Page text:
• AFL Playoff Game – The Australian Football League (AFL) is the most popular football league in Australia and extremely popular in Melbourne.  I say most popular because the AFL is one of a few different leagues that offer variations of what we call Football in the US.  In addition to the AFL, there’s the National Rugby League (NRL) and the National Rugby Union (NRU).  I won’t spend a lot of time in this review discussing the differences between the AFL and the NRL/NRU, you can Google it yourself.  My personal take is the AFL seems to be a modified version of Soccer – lots of kicking, less tackling, and frankly – a whole bunch of whining/faking like is done in Soccer (at least when I was there).  NRL/NRU games appear to be more in line with US Football – massive hits (with no padding), gang tackles, laterals, etc.  In short, if you like Soccer go to an AFL game – if you want to see the violence of US football – rugby based NRL/NRU league is the only way to go.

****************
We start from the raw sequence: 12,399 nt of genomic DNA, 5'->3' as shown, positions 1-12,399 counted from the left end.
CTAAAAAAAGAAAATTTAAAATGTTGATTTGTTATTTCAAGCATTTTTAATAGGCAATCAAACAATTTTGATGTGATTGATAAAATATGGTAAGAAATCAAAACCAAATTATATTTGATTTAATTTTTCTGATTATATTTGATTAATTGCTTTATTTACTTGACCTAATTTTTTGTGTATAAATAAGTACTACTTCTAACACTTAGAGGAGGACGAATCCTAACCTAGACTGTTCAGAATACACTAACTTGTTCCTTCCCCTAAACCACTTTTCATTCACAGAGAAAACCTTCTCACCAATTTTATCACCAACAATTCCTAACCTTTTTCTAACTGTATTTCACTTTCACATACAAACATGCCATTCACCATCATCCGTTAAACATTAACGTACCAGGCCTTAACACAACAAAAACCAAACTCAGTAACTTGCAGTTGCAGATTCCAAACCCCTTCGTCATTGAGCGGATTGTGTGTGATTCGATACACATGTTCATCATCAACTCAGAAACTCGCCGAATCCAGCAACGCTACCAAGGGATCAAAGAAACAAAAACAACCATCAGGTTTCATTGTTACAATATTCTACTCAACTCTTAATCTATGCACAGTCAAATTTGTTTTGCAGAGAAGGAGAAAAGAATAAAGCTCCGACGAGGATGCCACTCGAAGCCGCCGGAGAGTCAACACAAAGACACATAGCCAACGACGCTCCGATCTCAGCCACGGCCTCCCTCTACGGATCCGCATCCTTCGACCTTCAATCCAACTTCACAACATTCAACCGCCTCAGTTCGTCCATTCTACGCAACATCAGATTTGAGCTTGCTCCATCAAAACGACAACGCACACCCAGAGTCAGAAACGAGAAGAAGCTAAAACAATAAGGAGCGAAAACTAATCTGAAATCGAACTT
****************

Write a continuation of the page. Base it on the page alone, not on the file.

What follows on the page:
• Old Melbourne Gaol – The Gaol is a 1800s prison converted into a museum (think Alcatraz).  The museum contains many of the cells restored to their 1800s conditions, exhibits of the shackles, uniforms, etc. and even an execution contraption.  Next door, you can take a tour of a more recent prison (City Watch House) which allows you to be locked in a cell, listen to audio of a prisoner being raped (bathroom in section 2) and take a mug shot.  Cost is $21 per person.

Due to bad weather, I wasn’t able to do the planned Hot Air Balloon ride, Kayak downtown Melbourne or visit the Queen Victoria Market.


The diversity of restaurants in both Sydney & Melbourne is impressive, if not expensive.  As a former British colony, I didn’t expect much in the way of exotic fare in any of the cities I visited.    What I found were the normal array of international fare menus tweaked to include local game.  Here are the few items I tried that I guess folks in the US would call exotic: